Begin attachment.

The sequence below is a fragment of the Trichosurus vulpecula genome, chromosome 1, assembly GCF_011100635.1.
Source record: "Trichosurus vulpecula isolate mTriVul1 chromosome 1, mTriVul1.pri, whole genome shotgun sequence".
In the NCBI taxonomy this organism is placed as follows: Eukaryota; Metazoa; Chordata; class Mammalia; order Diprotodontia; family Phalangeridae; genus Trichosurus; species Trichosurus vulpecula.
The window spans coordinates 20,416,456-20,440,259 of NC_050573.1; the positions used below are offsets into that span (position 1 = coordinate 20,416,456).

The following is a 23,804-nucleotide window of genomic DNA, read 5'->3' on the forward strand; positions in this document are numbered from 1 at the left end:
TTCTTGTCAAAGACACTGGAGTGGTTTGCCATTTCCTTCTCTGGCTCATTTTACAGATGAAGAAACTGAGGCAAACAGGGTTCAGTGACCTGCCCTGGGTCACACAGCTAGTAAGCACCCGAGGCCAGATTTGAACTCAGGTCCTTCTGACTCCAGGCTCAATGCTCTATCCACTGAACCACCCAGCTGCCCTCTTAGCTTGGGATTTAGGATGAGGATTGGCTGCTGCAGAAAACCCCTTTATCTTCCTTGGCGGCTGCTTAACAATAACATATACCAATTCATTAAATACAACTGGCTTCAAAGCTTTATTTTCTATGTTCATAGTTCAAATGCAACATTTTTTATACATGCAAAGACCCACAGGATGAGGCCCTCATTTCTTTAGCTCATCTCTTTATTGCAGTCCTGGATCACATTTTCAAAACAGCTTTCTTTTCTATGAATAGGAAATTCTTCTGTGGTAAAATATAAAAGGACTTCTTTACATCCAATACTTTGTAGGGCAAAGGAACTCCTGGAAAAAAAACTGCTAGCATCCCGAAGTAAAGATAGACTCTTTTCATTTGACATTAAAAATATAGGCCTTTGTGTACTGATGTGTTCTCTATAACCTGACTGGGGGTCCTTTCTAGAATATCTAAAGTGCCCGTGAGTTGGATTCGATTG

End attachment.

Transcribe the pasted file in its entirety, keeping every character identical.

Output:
The sequence below is a fragment of the Trichosurus vulpecula genome, chromosome 1, assembly GCF_011100635.1.
Source record: "Trichosurus vulpecula isolate mTriVul1 chromosome 1, mTriVul1.pri, whole genome shotgun sequence".
In the NCBI taxonomy this organism is placed as follows: Eukaryota; Metazoa; Chordata; class Mammalia; order Diprotodontia; family Phalangeridae; genus Trichosurus; species Trichosurus vulpecula.
The window spans coordinates 20,416,456-20,440,259 of NC_050573.1; the positions used below are offsets into that span (position 1 = coordinate 20,416,456).

The following is a 23,804-nucleotide window of genomic DNA, read 5'->3' on the forward strand; positions in this document are numbered from 1 at the left end:
TTCTTGTCAAAGACACTGGAGTGGTTTGCCATTTCCTTCTCTGGCTCATTTTACAGATGAAGAAACTGAGGCAAACAGGGTTCAGTGACCTGCCCTGGGTCACACAGCTAGTAAGCACCCGAGGCCAGATTTGAACTCAGGTCCTTCTGACTCCAGGCTCAATGCTCTATCCACTGAACCACCCAGCTGCCCTCTTAGCTTGGGATTTAGGATGAGGATTGGCTGCTGCAGAAAACCCCTTTATCTTCCTTGGCGGCTGCTTAACAATAACATATACCAATTCATTAAATACAACTGGCTTCAAAGCTTTATTTTCTATGTTCATAGTTCAAATGCAACATTTTTTATACATGCAAAGACCCACAGGATGAGGCCCTCATTTCTTTAGCTCATCTCTTTATTGCAGTCCTGGATCACATTTTCAAAACAGCTTTCTTTTCTATGAATAGGAAATTCTTCTGTGGTAAAATATAAAAGGACTTCTTTACATCCAATACTTTGTAGGGCAAAGGAACTCCTGGAAAAAAAACTGCTAGCATCCCGAAGTAAAGATAGACTCTTTTCATTTGACATTAAAAATATAGGCCTTTGTGTACTGATGTGTTCTCTATAACCTGACTGGGGGTCCTTTCTAGAATATCTAAAGTGCCCGTGAGTTGGATTCGATTG